30 Das Dasein ist je schon und demn ä chst vielleicht wieder in der Unentschlossenheit.  Sein und Zeit 299.

31 What is Health? 172, 127 (Sterling's italics), 171, 127.  Cf. “By birth neither immortal nor mortal, in the selfsame day [Er ō s] is flourishing and alive at the hour when he is abounding in resource; at another he is dying, and then reviving again by force of his father's nature: yet the resources that he gets will ever be ebbing away; so that Love is at no time either resourceless or wealthy, and furthermore, he stands midway betwixt wisdom and ignorance.”  Symposium 203e.

32 Behave 69.

33 What is Health? 171, 132.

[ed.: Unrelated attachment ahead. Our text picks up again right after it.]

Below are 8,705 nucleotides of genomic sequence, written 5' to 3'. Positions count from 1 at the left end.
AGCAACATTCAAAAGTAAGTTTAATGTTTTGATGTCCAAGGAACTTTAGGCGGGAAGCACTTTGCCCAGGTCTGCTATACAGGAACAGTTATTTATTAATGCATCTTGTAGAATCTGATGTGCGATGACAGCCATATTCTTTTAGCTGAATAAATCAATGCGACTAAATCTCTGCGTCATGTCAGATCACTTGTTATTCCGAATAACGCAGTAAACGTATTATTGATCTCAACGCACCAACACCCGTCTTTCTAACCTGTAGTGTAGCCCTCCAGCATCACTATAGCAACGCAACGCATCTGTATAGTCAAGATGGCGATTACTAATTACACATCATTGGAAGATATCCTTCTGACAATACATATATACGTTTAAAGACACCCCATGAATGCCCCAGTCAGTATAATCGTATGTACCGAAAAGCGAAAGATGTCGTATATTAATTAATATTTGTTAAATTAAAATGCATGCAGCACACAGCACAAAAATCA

34 Behave 69.

35 What is Health? 133.

36 Ἡ δ' ἀγχίνοιά ἐστιν εὐστοχία τις ἐν ἀσκέπτῳ χρόνῳ τοῦ μέσου.  Post. Analytics 89b.

37 He called it ‘abduction.’  “[Induction] never can originate any idea whatever.  No more can deduction.  All the ideas of science come to it by way of abduction.  . . . The abductive suggestion comes to us like a flash.  It is an act of insight, although of extremely fallible insight.  It is true that the different elements of the hypothesis were in our minds before; but it is the idea of putting together what we had never before dreamed of putting together which flashes the new suggestion before our contemplation.”  Collected Papers of Charles Sanders Peirce; Volume V, Pragmatism and Pragmaticism (ed. Charles Hartshorne and Paul Weiss 1934-1935) 5.145, p. 90; 5.181, p. 113.  Of particular relevance to the history of neurophysiology is Walter Bradford Cannon, The Way of an Investigator: A Scientist's Experiences in Medical Research (1945); Ch. V, ‘The Role of Hunches.’